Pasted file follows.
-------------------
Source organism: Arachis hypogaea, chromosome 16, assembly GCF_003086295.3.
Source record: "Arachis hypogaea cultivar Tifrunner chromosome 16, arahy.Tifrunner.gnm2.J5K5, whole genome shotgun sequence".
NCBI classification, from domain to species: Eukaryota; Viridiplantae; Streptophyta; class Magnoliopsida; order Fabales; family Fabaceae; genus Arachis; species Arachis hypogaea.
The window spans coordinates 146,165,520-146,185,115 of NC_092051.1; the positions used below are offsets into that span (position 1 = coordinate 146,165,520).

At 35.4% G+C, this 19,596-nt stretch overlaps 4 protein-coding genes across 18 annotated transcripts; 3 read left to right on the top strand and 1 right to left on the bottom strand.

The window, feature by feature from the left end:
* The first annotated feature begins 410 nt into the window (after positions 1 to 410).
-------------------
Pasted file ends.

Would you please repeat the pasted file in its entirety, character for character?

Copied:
Source organism: Arachis hypogaea, chromosome 16, assembly GCF_003086295.3.
Source record: "Arachis hypogaea cultivar Tifrunner chromosome 16, arahy.Tifrunner.gnm2.J5K5, whole genome shotgun sequence".
NCBI classification, from domain to species: Eukaryota; Viridiplantae; Streptophyta; class Magnoliopsida; order Fabales; family Fabaceae; genus Arachis; species Arachis hypogaea.
The window spans coordinates 146,165,520-146,185,115 of NC_092051.1; the positions used below are offsets into that span (position 1 = coordinate 146,165,520).

At 35.4% G+C, this 19,596-nt stretch overlaps 4 protein-coding genes across 18 annotated transcripts; 3 read left to right on the top strand and 1 right to left on the bottom strand.

The window, feature by feature from the left end:
* The first annotated feature begins 410 nt into the window (after positions 1 to 410).